The National Health and Nutrition Examination Survey (NHANES) is a major program of the National Center for Health Statistics (NCHS), under the direction of the Centers for Disease Control and Prevention (CDC), and has the responsibility for producing vital and health statistics for the Nation. The NHANES program began in early 1960s and has been conducted as a series of surveys focusing on different population groups or health topics. In 1999, the survey became a continuous program that has a changing focus on a variety of health and nutrition measurements to meet emerging needs (National Health and Nutrition Examination Survey, n.d.).
The survey examines a nationally representative sample of about 5,000 persons each year from the ages of 12- 100 years old. The questions are asked by computer-assisted personal interviews and approximately 5% of the interviews are recorded and reviewed for quality control purposes. For the purpose of this study, the target population was adolescents and young adults; therefore, data from the NHANES depression screener survey was extracted only for participants from the ages of 13-21 years old resulting in a sample population of 2,199 participants.
Furthermore, as part of the NHANES annual examination these participants were provided with a Depression Screener and asked to answer a series of symptom questions that are used most often in primary care settings to identify signs of depression. Findings from the depression screener survey outlined below in combination with the demographic and socioeconomic questionnaires will be used to determine the prevalence of depression in adolescent and young adults by gender.
As part of the depression screener, responders were asked to rate each question utilizing the following scoring system: "0"- not at all, "1"- several days, "2"- more than half the days, or "3" - nearly every day. The questions that were asked during the depression screener interview are listed below.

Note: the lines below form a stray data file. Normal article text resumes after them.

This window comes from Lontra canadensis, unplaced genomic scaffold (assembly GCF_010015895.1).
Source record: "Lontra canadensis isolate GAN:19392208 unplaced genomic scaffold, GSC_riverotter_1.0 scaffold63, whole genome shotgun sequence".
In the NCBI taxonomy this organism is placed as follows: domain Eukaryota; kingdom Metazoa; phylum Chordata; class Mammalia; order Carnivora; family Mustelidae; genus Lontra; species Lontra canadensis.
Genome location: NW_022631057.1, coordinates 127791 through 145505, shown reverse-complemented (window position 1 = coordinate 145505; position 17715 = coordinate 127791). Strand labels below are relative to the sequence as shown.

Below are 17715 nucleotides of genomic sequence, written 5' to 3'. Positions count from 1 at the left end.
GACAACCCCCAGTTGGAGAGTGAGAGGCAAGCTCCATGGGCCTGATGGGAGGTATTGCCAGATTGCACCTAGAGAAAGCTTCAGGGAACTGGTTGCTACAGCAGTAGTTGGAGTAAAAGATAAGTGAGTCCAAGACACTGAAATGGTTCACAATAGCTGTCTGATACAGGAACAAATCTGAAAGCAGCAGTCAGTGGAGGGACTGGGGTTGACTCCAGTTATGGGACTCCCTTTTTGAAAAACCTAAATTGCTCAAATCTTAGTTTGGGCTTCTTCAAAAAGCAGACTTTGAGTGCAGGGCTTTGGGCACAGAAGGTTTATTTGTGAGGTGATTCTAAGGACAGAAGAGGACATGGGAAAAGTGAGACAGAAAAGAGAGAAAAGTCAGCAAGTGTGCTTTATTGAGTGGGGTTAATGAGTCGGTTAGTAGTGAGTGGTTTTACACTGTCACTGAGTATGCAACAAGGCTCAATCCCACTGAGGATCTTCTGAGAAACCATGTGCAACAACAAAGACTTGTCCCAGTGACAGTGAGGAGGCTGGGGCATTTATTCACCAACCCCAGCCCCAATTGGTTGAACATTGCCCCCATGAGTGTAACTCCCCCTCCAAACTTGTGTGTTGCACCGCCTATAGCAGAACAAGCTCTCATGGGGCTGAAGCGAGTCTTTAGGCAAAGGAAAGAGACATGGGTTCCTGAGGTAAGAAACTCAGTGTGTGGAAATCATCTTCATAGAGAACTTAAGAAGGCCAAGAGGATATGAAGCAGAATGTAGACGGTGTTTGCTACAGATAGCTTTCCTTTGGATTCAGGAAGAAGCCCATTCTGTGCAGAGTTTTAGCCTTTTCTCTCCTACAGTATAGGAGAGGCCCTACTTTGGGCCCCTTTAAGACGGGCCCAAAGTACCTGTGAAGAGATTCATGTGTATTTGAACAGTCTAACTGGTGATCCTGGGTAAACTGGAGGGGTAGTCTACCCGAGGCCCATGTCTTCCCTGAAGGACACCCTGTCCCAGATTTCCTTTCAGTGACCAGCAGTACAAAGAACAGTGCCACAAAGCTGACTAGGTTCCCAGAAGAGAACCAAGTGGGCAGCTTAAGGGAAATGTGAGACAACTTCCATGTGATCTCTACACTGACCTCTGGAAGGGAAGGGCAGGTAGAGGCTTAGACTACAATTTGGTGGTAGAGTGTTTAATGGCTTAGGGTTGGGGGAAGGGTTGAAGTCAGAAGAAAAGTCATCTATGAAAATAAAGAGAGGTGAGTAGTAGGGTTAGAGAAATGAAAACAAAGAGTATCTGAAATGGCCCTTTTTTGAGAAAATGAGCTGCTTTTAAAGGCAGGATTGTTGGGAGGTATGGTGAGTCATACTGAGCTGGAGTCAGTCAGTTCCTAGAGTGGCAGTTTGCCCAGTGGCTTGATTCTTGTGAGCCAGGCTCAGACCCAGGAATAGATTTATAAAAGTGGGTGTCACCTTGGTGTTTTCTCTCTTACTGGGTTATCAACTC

Over the last 2 weeks, how often have you been bothered by the following problems:
1. Little interest or pleasure in doing things?
2. Feeling down, depressed, or hopeless?
3. Trouble falling or staying asleep, or sleeping too much?
4. Feeling tired or having little energy?
5. Poor appetite or overeating?
6. Feeling bad about yourself--or that you are a failure or have let yourself or your family down?
7. Trouble concentrating on things, such as reading the newspaper or watching TV?
8. Moving or speaking so slowly that other people could have noticed? Or the opposite--being so fidgety or restless that you have been moving around a lot more than usual?
9. Thoughts that you would be better off dead or of hurting yourself in some way?
10. How difficult have these problems made it for you to do your work, take care of things at home, or get along with people? (Not at all difficult, Somewhat difficult, Very difficult, Extremely difficult)
SPSS was used to analyze and determine correlation between gender and adolescent and young adult depression using the 2005-2006 NHANES data. The methodology used for this study was through secondary data analysis. Data was derived from multiple surveys; a combination of interview and physical examinations, conducted by NHANES. The measures used to analyze the data include descriptive statistics such as frequencies, percentages, and means.
Dependent and Independent Variables
The dependent variable in this study is depression. Data is based on the ten questions from the Depression Screener Questionnaire in NHANES assessing the signs and symptoms of depression. The independent variable in this study is gender (male/female).
As mentioned above, rates of depression are greater for girls than for boys during adolescence and young adulthood, (Lewinsohn, Rohde & Seeley, 1998). This could be due to increased stressors throughout the stages of puberty, scrutiny and self-doubt due to changing body image, and different coping styles with these changes. Therefore, the researcher hypothesized based on the ten questions about is as follow: